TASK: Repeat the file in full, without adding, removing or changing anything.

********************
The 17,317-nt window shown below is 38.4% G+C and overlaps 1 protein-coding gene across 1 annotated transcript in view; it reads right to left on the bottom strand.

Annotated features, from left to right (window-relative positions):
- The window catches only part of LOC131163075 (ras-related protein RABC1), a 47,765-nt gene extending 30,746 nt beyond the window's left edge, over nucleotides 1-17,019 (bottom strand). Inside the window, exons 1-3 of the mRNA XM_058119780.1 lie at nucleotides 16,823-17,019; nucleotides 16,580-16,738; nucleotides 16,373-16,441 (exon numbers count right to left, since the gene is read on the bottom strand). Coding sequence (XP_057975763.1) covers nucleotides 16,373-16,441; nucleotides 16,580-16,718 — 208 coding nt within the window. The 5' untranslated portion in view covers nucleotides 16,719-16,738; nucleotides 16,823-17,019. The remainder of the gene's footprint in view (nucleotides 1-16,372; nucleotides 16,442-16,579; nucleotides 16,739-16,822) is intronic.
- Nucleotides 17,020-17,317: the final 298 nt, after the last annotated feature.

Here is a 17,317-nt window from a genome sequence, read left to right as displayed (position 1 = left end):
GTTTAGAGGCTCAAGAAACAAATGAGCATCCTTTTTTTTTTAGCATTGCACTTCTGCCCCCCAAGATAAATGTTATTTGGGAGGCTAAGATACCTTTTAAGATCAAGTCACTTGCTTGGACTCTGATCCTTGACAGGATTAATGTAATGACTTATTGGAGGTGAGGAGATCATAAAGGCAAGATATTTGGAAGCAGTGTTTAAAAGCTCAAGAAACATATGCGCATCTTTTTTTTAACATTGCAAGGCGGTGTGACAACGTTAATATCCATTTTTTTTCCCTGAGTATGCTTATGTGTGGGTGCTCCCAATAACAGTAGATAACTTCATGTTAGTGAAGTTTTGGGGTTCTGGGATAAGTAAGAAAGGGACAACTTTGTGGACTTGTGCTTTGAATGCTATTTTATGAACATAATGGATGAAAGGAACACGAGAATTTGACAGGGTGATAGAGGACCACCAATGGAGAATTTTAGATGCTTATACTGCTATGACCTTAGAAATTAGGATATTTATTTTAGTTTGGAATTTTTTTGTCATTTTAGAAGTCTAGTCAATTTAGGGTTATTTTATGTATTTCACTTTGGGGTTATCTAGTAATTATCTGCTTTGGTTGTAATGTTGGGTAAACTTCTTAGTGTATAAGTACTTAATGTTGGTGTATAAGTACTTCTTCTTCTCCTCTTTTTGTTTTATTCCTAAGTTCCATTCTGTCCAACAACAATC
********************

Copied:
The 17,317-nt window shown below is 38.4% G+C and overlaps 1 protein-coding gene across 1 annotated transcript in view; it reads right to left on the bottom strand.

Annotated features, from left to right (window-relative positions):
- The window catches only part of LOC131163075 (ras-related protein RABC1), a 47,765-nt gene extending 30,746 nt beyond the window's left edge, over nucleotides 1-17,019 (bottom strand). Inside the window, exons 1-3 of the mRNA XM_058119780.1 lie at nucleotides 16,823-17,019; nucleotides 16,580-16,738; nucleotides 16,373-16,441 (exon numbers count right to left, since the gene is read on the bottom strand). Coding sequence (XP_057975763.1) covers nucleotides 16,373-16,441; nucleotides 16,580-16,718 — 208 coding nt within the window. The 5' untranslated portion in view covers nucleotides 16,719-16,738; nucleotides 16,823-17,019. The remainder of the gene's footprint in view (nucleotides 1-16,372; nucleotides 16,442-16,579; nucleotides 16,739-16,822) is intronic.
- Nucleotides 17,020-17,317: the final 298 nt, after the last annotated feature.

Here is a 17,317-nt window from a genome sequence, read left to right as displayed (position 1 = left end):
GTTTAGAGGCTCAAGAAACAAATGAGCATCCTTTTTTTTTTAGCATTGCACTTCTGCCCCCCAAGATAAATGTTATTTGGGAGGCTAAGATACCTTTTAAGATCAAGTCACTTGCTTGGACTCTGATCCTTGACAGGATTAATGTAATGACTTATTGGAGGTGAGGAGATCATAAAGGCAAGATATTTGGAAGCAGTGTTTAAAAGCTCAAGAAACATATGCGCATCTTTTTTTTAACATTGCAAGGCGGTGTGACAACGTTAATATCCATTTTTTTTCCCTGAGTATGCTTATGTGTGGGTGCTCCCAATAACAGTAGATAACTTCATGTTAGTGAAGTTTTGGGGTTCTGGGATAAGTAAGAAAGGGACAACTTTGTGGACTTGTGCTTTGAATGCTATTTTATGAACATAATGGATGAAAGGAACACGAGAATTTGACAGGGTGATAGAGGACCACCAATGGAGAATTTTAGATGCTTATACTGCTATGACCTTAGAAATTAGGATATTTATTTTAGTTTGGAATTTTTTTGTCATTTTAGAAGTCTAGTCAATTTAGGGTTATTTTATGTATTTCACTTTGGGGTTATCTAGTAATTATCTGCTTTGGTTGTAATGTTGGGTAAACTTCTTAGTGTATAAGTACTTAATGTTGGTGTATAAGTACTTCTTCTTCTCCTCTTTTTGTTTTATTCCTAAGTTCCATTCTGTCCAACAACAATC